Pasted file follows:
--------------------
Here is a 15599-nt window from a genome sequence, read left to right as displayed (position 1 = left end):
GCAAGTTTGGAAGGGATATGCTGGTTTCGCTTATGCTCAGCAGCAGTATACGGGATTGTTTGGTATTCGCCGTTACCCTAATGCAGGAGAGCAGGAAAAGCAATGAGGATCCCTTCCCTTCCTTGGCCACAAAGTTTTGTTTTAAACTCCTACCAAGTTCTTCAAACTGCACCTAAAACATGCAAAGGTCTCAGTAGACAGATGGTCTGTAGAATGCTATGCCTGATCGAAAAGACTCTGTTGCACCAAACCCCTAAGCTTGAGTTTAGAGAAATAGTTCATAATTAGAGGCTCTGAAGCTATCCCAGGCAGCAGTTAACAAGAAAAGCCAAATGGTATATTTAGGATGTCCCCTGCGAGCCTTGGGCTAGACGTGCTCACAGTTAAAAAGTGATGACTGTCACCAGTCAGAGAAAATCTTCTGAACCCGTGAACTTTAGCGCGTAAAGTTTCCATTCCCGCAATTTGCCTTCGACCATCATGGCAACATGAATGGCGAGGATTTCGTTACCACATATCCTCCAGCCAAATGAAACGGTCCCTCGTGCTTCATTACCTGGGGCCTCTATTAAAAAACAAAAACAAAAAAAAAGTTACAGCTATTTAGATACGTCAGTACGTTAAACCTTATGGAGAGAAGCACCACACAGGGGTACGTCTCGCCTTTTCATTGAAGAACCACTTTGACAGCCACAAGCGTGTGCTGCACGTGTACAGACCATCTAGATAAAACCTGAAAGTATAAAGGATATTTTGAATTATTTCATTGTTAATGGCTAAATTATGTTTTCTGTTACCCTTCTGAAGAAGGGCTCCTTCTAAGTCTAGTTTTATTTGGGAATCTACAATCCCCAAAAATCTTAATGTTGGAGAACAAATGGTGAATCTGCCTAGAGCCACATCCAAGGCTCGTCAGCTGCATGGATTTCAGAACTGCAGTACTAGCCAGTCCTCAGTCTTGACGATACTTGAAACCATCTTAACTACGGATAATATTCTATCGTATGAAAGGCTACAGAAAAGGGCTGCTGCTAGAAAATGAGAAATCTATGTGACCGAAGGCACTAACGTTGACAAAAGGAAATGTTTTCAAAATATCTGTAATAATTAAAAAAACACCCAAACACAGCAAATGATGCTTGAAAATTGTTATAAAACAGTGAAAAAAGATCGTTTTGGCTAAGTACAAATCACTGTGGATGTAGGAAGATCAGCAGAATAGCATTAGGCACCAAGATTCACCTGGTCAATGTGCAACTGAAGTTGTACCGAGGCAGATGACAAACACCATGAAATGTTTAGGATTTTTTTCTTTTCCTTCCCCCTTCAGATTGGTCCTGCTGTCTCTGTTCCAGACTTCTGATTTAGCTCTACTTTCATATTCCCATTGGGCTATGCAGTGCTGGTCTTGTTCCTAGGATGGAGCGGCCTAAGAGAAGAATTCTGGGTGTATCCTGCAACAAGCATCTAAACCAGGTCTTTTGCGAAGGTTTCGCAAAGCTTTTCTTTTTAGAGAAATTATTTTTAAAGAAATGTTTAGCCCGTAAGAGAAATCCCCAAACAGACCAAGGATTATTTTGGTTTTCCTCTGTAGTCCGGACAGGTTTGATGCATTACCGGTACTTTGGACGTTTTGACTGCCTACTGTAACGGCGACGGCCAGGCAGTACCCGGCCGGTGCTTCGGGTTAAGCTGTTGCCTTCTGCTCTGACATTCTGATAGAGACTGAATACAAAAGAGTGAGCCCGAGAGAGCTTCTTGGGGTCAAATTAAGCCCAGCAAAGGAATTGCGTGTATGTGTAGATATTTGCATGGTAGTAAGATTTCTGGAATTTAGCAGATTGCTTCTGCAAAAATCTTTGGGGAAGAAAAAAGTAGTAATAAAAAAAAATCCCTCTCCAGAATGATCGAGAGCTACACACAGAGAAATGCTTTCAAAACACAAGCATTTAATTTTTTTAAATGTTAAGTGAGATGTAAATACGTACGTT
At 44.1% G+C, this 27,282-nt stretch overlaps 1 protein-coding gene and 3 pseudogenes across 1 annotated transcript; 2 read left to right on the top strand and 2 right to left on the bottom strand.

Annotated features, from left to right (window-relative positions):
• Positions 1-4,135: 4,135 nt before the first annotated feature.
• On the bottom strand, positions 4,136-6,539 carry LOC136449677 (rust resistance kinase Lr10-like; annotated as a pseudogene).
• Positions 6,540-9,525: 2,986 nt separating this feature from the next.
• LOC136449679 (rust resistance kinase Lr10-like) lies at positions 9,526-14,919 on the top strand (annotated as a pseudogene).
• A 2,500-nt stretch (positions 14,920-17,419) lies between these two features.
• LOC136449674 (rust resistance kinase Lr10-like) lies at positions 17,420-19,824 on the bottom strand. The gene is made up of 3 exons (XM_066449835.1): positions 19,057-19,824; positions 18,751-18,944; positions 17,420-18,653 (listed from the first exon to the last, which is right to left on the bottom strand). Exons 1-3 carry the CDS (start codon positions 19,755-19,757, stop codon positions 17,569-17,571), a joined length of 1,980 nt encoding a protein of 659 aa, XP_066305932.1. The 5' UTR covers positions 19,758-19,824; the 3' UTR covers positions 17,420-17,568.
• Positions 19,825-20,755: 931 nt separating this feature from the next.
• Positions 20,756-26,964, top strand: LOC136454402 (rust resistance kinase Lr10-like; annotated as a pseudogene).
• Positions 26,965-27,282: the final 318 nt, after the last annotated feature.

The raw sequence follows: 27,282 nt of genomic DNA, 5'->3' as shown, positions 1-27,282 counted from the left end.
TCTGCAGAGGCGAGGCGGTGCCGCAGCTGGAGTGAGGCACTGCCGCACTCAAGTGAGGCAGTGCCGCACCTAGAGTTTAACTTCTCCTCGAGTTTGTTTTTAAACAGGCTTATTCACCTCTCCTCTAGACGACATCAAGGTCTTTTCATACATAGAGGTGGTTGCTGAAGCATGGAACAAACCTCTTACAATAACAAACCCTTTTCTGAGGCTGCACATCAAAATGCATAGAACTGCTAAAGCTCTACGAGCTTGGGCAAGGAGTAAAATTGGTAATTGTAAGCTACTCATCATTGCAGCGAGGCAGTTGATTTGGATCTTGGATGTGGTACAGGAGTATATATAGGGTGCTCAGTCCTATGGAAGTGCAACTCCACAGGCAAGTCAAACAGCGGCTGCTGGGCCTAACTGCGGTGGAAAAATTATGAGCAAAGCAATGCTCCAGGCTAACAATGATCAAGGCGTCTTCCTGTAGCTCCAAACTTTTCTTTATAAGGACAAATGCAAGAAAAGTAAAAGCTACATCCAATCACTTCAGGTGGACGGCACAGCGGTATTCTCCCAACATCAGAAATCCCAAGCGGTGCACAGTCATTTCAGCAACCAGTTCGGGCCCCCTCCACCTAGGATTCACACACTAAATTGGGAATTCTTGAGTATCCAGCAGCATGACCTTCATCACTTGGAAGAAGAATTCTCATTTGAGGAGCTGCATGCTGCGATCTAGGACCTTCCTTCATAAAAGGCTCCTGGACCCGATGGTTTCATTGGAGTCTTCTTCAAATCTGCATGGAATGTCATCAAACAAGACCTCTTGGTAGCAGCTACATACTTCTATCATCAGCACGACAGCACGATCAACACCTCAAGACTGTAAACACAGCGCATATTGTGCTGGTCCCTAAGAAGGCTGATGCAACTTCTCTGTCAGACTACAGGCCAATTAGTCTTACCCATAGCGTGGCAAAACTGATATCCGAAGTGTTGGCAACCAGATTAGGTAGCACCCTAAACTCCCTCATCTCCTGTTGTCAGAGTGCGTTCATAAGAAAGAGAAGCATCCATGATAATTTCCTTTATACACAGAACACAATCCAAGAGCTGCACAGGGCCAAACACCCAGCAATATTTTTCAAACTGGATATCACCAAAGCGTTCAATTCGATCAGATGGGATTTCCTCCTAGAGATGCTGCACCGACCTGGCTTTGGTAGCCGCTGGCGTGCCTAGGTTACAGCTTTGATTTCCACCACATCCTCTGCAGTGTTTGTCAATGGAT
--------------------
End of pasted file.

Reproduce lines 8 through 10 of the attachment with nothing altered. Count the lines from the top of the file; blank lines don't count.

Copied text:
• LOC136449679 (rust resistance kinase Lr10-like) lies at positions 9,526-14,919 on the top strand (annotated as a pseudogene).
• A 2,500-nt stretch (positions 14,920-17,419) lies between these two features.
• LOC136449674 (rust resistance kinase Lr10-like) lies at positions 17,420-19,824 on the bottom strand. The gene is made up of 3 exons (XM_066449835.1): positions 19,057-19,824; positions 18,751-18,944; positions 17,420-18,653 (listed from the first exon to the last, which is right to left on the bottom strand). Exons 1-3 carry the CDS (start codon positions 19,755-19,757, stop codon positions 17,569-17,571), a joined length of 1,980 nt encoding a protein of 659 aa, XP_066305932.1. The 5' UTR covers positions 19,758-19,824; the 3' UTR covers positions 17,420-17,568.